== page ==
PRESIDENT'S COMMISSION ON JFK ASSASSINATION SET UP 50 YEARS AGO TODAY
Washington, D.C. (JFK+50) The President's Commission on the Assassination of President John F. Kennedy was established 50 years ago today, November 29, 1963 just one week after the death of the 35th president.
The commission, appointed by President Lyndon B. Johnson, included the following members...
Chief Justice Earl Warren
Richard Russell, Jr.
John Sherman Cooper
Gerald R. Ford
John J. McCloy
The final report included 469 pages with 410 pages of appendices. It was presented to LBJ on September 24, 1964 and made public 3 days later.
Earl Warren Gives Report to LBJ
September 24, 1964
Photo by Cecil Stoughton
LBJ Library Image
The Warren Report was also accompanied by 26 volumes of supplementary documents.
552 witnesses were called to testify before the Commission. All were given the opportunity to be interviewed in open session but only one chose to do so.
Witnesses were free to share their testimony with anyone outside the Commission hearings.
The Warren Commission determined that the shots which killed President Kennedy and wounded Governor Connally were fired by Lee Harvey Oswald and added...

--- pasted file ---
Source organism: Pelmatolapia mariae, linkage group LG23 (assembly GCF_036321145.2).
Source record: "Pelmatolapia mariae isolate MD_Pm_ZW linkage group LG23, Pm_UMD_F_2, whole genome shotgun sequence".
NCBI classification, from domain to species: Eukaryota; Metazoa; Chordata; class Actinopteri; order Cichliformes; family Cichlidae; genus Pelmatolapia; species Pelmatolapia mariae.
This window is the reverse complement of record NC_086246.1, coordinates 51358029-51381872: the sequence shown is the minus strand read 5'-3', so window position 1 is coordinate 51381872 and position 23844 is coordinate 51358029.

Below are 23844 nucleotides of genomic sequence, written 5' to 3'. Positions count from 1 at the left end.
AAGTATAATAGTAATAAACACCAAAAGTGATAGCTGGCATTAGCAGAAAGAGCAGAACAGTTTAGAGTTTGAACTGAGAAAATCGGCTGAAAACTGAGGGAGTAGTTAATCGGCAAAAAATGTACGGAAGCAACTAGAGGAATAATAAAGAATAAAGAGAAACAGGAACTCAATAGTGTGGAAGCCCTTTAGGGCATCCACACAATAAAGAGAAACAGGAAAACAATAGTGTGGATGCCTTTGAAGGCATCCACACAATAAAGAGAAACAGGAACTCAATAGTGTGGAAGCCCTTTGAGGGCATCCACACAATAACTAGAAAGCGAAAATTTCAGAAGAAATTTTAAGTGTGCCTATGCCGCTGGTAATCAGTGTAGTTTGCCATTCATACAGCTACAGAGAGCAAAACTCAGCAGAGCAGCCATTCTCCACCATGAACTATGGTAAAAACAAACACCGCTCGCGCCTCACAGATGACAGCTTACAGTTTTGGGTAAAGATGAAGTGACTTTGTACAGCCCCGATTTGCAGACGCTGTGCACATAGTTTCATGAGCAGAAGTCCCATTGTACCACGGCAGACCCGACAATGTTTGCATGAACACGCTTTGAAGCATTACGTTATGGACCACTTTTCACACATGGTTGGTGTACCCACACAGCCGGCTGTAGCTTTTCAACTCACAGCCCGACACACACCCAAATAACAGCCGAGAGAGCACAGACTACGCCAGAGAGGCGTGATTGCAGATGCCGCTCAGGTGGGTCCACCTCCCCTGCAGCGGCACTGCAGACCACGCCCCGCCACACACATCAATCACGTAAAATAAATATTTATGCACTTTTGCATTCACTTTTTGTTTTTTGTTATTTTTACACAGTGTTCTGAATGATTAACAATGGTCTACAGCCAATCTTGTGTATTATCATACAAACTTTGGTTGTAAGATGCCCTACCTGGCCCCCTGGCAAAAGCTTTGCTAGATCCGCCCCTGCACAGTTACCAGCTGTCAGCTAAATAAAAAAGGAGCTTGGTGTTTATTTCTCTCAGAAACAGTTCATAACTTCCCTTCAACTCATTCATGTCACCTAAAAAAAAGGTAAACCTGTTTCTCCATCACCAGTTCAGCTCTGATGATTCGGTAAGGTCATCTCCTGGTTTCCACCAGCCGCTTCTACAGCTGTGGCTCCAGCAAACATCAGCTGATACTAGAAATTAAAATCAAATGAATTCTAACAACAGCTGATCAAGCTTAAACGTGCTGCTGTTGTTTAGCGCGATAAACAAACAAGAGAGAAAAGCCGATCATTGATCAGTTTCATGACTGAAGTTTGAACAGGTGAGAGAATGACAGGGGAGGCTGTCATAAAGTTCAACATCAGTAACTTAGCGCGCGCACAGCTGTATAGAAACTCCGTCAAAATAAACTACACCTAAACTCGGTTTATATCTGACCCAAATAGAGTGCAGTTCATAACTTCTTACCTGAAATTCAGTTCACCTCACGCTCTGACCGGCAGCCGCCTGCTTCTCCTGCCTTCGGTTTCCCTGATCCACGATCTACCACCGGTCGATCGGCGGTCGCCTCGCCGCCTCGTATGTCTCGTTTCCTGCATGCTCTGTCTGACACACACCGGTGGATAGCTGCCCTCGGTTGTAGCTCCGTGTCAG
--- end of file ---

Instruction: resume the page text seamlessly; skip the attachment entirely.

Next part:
"On the basis of the evidence before the Commission, it is concluded that Oswald acted alone."
While more than 60% of American's surveyed do not agree with the basic conclusion of the Commission, Larry J. Sabato, director of the Center For Politics at the University of Virginia, says...
"Despite everything, a large part of the Commission's basic conclusion turns out to be true."
Sabato, however, does agree that...
"The investigation...was inadequate, rushed and manipulated..."
More than 98% of the Commission's records have been released and on October 26, 2017 the remainder will be made public.
As Larry Sabato writes...
"The right time came long ago for complete disclosure. Transparency cannot bring President Kennedy back but at long last it can help bring America to terms fully with November 22, 1963."
"Is there more to JFK's assassination?," by Larry J. Sabato, November 21, 2013, CNN Opinion, www.cnn.com/